Tracking tonic dopamine levels in vivo using multiple cyclic square wave voltammetry

Yoonbae Oh, Michael L. Heien, Cheonho Park, Yu Min Kang, Jaekyung Kim, Suelen Lucio Boschen, Hojin Shin, Hyun U. Cho, Charles D. Blaha, Kevin E. Bennet, Han Kyu Lee, Sung Jun Jung, In Young Kim, Kendall H. Lee, Dong Pyo Jang

Research output: Contribution to journalArticlepeer-review

28 Scopus citations


For over two decades, fast-scan cyclic voltammetry (FSCV) has served as a reliable analytical method for monitoring dopamine release in near real-time in vivo. However, contemporary FSCV techniques have been limited to measure only rapid (on the order of seconds, i.e. phasic) changes in dopamine release evoked by either electrical stimulation or elicited by presentation of behaviorally salient stimuli, and not slower changes in the tonic extracellular levels of dopamine (i.e. basal concentrations). This is because FSCV is inherently a differential method that requires subtraction of prestimulation tonic levels of dopamine to measure phasic changes relative to a zeroed baseline. Here, we describe the development and application of a novel voltammetric technique, multiple cyclic square wave voltammetry (M-CSWV), for analytical quantification of tonic dopamine concentrations in vivo with relatively high temporal resolution (10 s). M-CSWV enriches the electrochemical information by generating two dimensional voltammograms which enable high sensitivity (limit of detection, 0.17 nM) and selectivity against ascorbic acid, and 3,4-dihydroxyphenylacetic acid (DOPAC), including changes in pH. Using M-CSWV, a tonic dopamine concentration of 120 ± 18 nM (n = 7 rats, ± SEM) was determined in the striatum of urethane anethetized rats. Pharmacological treatments to elevate dopamine by selectively inhibiting dopamine reuptake and to reduce DOPAC by inhibition of monoamine oxidase supported the selective detection of dopamine in vivo. Overall, M-CSWV offers a novel voltammetric technique to quantify levels and monitor changes in tonic dopamine concentrations in the brain to further our understanding of the role of dopamine in normal behavior and neuropsychiatric disorders.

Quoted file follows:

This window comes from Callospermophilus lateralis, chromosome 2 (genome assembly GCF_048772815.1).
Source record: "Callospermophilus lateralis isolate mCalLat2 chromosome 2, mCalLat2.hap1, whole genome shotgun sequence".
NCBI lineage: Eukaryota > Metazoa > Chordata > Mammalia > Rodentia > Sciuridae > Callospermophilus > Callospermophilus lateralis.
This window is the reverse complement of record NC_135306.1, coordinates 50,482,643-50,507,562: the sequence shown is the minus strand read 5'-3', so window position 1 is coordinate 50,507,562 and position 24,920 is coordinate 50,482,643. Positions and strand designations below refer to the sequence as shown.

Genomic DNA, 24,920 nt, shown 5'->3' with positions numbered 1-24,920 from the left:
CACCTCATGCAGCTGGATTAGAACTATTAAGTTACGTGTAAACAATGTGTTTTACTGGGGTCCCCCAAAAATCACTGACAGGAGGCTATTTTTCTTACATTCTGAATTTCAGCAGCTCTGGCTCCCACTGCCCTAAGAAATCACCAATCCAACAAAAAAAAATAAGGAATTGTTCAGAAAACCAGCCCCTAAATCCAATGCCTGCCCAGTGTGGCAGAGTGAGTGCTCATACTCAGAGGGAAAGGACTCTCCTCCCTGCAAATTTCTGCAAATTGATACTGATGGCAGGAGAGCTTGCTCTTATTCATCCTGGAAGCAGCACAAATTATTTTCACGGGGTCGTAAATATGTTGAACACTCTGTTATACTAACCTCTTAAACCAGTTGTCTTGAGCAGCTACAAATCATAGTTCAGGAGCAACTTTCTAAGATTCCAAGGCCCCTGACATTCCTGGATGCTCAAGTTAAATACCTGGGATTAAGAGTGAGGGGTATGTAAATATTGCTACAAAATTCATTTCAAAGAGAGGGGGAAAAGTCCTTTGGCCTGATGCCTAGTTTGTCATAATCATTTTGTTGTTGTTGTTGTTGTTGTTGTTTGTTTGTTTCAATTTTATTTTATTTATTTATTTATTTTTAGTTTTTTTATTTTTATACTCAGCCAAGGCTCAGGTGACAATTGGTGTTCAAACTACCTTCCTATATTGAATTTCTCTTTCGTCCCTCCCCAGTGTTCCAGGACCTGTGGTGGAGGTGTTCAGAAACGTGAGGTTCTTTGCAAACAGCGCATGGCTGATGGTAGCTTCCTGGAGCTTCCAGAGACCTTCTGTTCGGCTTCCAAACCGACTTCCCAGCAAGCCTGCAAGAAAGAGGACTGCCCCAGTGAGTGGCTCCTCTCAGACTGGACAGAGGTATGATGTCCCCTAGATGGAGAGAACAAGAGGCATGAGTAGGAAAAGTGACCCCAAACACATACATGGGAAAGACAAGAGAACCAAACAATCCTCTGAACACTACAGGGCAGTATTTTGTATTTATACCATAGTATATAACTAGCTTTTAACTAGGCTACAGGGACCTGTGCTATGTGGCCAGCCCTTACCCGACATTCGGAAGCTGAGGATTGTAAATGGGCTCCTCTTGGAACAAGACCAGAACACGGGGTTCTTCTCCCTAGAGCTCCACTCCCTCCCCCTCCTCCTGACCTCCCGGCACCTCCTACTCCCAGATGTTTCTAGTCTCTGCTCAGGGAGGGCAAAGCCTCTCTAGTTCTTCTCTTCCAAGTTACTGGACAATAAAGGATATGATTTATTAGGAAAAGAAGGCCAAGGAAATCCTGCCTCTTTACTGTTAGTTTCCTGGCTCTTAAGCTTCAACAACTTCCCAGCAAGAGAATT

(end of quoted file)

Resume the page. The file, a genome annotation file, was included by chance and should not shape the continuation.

Original languageEnglish (US)
Pages (from-to)174-182
Number of pages9
JournalBiosensors and Bioelectronics
StatePublished - Dec 15 2018


  • Carbon-fiber microelectrodes
  • Dopamine
  • Electrochemistry
  • Rat
  • Striatum

ASJC Scopus subject areas

  • Biotechnology
  • Biophysics
  • Biomedical Engineering
  • Electrochemistry


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